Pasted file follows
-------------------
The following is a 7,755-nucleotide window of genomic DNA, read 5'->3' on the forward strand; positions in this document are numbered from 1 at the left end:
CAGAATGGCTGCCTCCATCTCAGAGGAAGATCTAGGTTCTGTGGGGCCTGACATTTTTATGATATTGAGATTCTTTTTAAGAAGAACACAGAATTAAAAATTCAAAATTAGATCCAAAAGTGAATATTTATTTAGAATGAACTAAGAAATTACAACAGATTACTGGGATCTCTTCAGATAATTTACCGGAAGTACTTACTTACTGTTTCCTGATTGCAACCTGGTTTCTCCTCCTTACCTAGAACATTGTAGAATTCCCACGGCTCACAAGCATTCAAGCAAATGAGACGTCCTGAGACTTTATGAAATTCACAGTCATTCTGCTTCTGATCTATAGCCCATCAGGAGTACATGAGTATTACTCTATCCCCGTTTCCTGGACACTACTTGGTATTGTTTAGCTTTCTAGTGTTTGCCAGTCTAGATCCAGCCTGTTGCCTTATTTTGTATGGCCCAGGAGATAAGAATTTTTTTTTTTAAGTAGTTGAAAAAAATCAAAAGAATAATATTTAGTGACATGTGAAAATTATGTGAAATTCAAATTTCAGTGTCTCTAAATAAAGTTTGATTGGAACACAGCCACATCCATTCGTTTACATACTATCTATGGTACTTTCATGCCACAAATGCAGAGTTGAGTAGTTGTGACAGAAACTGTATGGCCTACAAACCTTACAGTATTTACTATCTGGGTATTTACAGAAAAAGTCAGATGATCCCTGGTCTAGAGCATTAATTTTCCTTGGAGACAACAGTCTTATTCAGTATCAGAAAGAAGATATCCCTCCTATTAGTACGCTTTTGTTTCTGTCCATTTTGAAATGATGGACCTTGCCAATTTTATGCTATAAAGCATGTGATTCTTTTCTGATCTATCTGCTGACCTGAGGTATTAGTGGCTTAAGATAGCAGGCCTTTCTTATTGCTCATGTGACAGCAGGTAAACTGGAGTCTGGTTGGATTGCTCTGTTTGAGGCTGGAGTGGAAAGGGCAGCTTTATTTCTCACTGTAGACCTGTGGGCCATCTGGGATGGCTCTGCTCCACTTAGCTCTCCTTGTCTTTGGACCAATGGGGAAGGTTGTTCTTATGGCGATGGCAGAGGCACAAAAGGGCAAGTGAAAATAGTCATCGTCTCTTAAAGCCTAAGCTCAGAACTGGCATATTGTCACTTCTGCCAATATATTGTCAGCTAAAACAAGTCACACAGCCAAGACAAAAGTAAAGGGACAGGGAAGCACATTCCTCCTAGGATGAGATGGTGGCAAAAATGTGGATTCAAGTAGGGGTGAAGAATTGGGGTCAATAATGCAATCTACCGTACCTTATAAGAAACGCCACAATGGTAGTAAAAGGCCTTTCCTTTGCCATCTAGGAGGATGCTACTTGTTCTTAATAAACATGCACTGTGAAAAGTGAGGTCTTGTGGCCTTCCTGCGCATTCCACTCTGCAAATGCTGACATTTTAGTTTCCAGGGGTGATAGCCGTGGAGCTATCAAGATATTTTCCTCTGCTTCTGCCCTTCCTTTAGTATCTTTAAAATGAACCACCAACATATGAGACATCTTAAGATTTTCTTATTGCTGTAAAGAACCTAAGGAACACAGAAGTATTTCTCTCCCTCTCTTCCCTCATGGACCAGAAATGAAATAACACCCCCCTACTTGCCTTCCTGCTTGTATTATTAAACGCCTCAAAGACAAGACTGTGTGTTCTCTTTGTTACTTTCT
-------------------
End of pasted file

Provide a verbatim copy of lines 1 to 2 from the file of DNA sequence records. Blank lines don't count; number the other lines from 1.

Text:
The following is a 7,755-nucleotide window of genomic DNA, read 5'->3' on the forward strand; positions in this document are numbered from 1 at the left end:
CAGAATGGCTGCCTCCATCTCAGAGGAAGATCTAGGTTCTGTGGGGCCTGACATTTTTATGATATTGAGATTCTTTTTAAGAAGAACACAGAATTAAAAATTCAAAATTAGATCCAAAAGTGAATATTTATTTAGAATGAACTAAGAAATTACAACAGATTACTGGGATCTCTTCAGATAATTTACCGGAAGTACTTACTTACTGTTTCCTGATTGCAACCTGGTTTCTCCTCCTTACCTAGAACATTGTAGAATTCCCACGGCTCACAAGCATTCAAGCAAATGAGACGTCCTGAGACTTTATGAAATTCACAGTCATTCTGCTTCTGATCTATAGCCCATCAGGAGTACATGAGTATTACTCTATCCCCGTTTCCTGGACACTACTTGGTATTGTTTAGCTTTCTAGTGTTTGCCAGTCTAGATCCAGCCTGTTGCCTTATTTTGTATGGCCCAGGAGATAAGAATTTTTTTTTTTAAGTAGTTGAAAAAAATCAAAAGAATAATATTTAGTGACATGTGAAAATTATGTGAAATTCAAATTTCAGTGTCTCTAAATAAAGTTTGATTGGAACACAGCCACATCCATTCGTTTACATACTATCTATGGTACTTTCATGCCACAAATGCAGAGTTGAGTAGTTGTGACAGAAACTGTATGGCCTACAAACCTTACAGTATTTACTATCTGGGTATTTACAGAAAAAGTCAGATGATCCCTGGTCTAGAGCATTAATTTTCCTTGGAGACAACAGTCTTATTCAGTATCAGAAAGAAGATATCCCTCCTATTAGTACGCTTTTGTTTCTGTCCATTTTGAAATGATGGACCTTGCCAATTTTATGCTATAAAGCATGTGATTCTTTTCTGATCTATCTGCTGACCTGAGGTATTAGTGGCTTAAGATAGCAGGCCTTTCTTATTGCTCATGTGACAGCAGGTAAACTGGAGTCTGGTTGGATTGCTCTGTTTGAGGCTGGAGTGGAAAGGGCAGCTTTATTTCTCACTGTAGACCTGTGGGCCATCTGGGATGGCTCTGCTCCACTTAGCTCTCCTTGTCTTTGGACCAATGGGGAAGGTTGTTCTTATGGCGATGGCAGAGGCACAAAAGGGCAAGTGAAAATAGTCATCGTCTCTTAAAGCCTAAGCTCAGAACTGGCATATTGTCACTTCTGCCAATATATTGTCAGCTAAAACAAGTCACACAGCCAAGACAAAAGTAAAGGGACAGGGAAGCACATTCCTCCTAGGATGAGATGGTGGCAAAAATGTGGATTCAAGTAGGGGTGAAGAATTGGGGTCAATAATGCAATCTACCGTACCTTATAAGAAACGCCACAATGGTAGTAAAAGGCCTTTCCTTTGCCATCTAGGAGGATGCTACTTGTTCTTAATAAACATGCACTGTGAAAAGTGAGGTCTTGTGGCCTTCCTGCGCATTCCACTCTGCAAATGCTGACATTTTAGTTTCCAGGGGTGATAGCCGTGGAGCTATCAAGATATTTTCCTCTGCTTCTGCCCTTCCTTTAGTATCTTTAAAATGAACCACCAACATATGAGACATCTTAAGATTTTCTTATTGCTGTAAAGAACCTAAGGAACACAGAAGTATTTCTCTCCCTCTCTTCCCTCATGGACCAGAAATGAAATAACACCCCCCTACTTGCCTTCCTGCTTGTATTATTAAACGCCTCAAAGACAAGACTGTGTGTTCTCTTTGTTACTTTCT